Analytical and Bioanalytical Chemistry

, Volume 387, Issue 5, pp 1591–1599

Vibrational microscopy and imaging of skin: from single cells to intact tissue

  • Guojin Zhang
  • David J. Moore
  • Carol R. Flach
  • Richard Mendelsohn
Open AccessOriginal Paper

DOI: 10.1007/s00216-006-0852-0

Cite this article as:
Zhang, G., Moore, D.J., Flach, C.R. et al. Anal Bioanal Chem (2007) 387: 1591. doi:10.1007/s00216-006-0852-0

Abstract

Vibrational microscopy and imaging offer several advantages for a variety of dermatological applications, ranging from studies of isolated single cells (corneocytes) to characterization of endogenous components in intact tissue. Two applications are described to illustrate the power of these techniques for skin research. First, the feasibility of tracking structural alterations in the components of individual corneocytes is demonstrated. Two solvents, DMSO and chloroform/methanol, commonly used in dermatological research, are shown to induce large reversible alterations (α-helix to β-sheet) in the secondary structure of keratin in isolated corneocytes. Second, factor analysis of image planes acquired with confocal Raman microscopy to a depth of 70 μm in intact pigskin, demonstrates the delineation of specific skin regions. Two particular components that are difficult to identify by other means were observed in the epidermis. One small region was formed from a conformationally ordered lipid phase containing cholesterol. In addition, the presence of nucleated cells in the tissue (most likely keratinocytes) was revealed by the spectral signatures of the phosphodiester and cytosine moieties of cellular DNA.

Keywords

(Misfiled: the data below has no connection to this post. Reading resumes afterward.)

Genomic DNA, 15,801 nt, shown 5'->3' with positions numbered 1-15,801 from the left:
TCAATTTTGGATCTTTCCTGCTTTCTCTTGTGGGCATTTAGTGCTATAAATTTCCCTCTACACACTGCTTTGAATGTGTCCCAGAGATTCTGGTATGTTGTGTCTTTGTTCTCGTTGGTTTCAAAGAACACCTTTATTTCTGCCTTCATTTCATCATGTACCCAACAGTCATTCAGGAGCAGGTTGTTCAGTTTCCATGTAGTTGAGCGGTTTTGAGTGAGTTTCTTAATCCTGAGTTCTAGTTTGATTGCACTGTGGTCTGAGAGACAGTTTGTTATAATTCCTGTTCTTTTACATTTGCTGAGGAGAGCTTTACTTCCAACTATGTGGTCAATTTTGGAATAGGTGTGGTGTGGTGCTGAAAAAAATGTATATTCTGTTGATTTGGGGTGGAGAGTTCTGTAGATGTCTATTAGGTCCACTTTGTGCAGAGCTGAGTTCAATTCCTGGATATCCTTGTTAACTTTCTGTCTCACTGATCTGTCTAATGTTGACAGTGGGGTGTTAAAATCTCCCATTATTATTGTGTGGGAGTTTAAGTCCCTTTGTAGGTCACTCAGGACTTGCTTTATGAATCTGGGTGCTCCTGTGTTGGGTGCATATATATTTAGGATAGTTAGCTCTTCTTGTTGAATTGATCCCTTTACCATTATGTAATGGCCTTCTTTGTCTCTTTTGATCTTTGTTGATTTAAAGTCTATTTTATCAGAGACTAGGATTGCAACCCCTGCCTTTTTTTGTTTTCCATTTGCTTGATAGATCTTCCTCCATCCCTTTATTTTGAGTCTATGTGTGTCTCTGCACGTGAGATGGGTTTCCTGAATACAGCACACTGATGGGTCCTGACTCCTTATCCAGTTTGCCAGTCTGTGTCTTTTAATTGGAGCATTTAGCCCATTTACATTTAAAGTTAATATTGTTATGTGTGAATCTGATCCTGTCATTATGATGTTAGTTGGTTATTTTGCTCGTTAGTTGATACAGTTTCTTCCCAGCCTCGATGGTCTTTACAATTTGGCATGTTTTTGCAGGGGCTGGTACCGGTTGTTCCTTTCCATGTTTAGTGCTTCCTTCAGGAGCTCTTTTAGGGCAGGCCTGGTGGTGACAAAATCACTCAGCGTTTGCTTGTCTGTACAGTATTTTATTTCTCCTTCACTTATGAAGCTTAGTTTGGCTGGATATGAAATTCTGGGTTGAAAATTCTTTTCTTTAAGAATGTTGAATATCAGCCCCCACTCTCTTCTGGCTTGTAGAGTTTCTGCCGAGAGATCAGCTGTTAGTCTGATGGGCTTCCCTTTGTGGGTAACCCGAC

Confocal RamanInfrared imagingCorneocytesEpidermisProtein secondary structure

Abbreviations

C/M

chloroform/methanol

DMSO

dimethyl sulfoxide

SC

stratum corneum

Introduction

Technological developments in infrared and Raman microscopic imaging have permitted several new types of biomedical applications. As demonstrated elsewhere in this volume, the diagnosis of pathological states in a wide range of tissues is now feasible, and is being pursued vigorously in laboratories around the world. The vast volume of spectral data generated from imaging experiments permits sophisticated multivariate statistical analysis of data and enables the experimentalist to discern tissue regions where spectral signatures from pathological states differ from those of healthy tissue.

An important attribute of vibrational spectroscopy is the availability of spectra–structure correlations from many tissue components. This extensive background information can provide a useful supplement for biomedical diagnostics. By way of example, Boskey and her collaborators have characterized a new form of brittle bone disease (osteoporosis) based on structural changes in the collagen component of mineralized tissue [1]. This pathological state differs from the more widely known forms of osteoporosis, which are characterized by altered hydroxyapatite levels/structure. The origin of the spectral changes in the collagen component of pathological tissue biopsies was traced to increased levels of collagen cross links and alterations in their spatial distribution. Evidently, the availability of such information facilitates the development of strategies for tracing the origin (i.e., genetic predisposition, external factors, etc.) of the pathology.

Skin is another tissue where the availability of spectra–structure correlations as well as the ability to detect spectral signals from exogenous constituents opens up new possibilities for vibrational microscopic imaging experiments relevant to pharmacology, physiology, and biochemistry [24]. In this article, we provide two examples depicting the interplay of vibrational microscopic imaging with spectra/structure correlations.

The first example uses both IR and Raman microscopy to evaluate structural changes in the keratin of single cells (corneocytes) induced by treatment with dimethyl sulfoxide (DMSO) or chloroform/methanol (C/M). These solvents have been widely used in dermatology for studies of permeation enhancement and for extracting lipid from the stratum corneum (SC), respectively. The characterization of DMSO-induced structural changes in keratin will aid in the determination of DMSO permeation pathways and in the evaluation of SC barrier recovery. Assessing C/M’s effect on keratin in isolated corneocytes including the reversibility of potential structural changes, will facilitate the delineation of solvent treatment effects from that of lipid removal.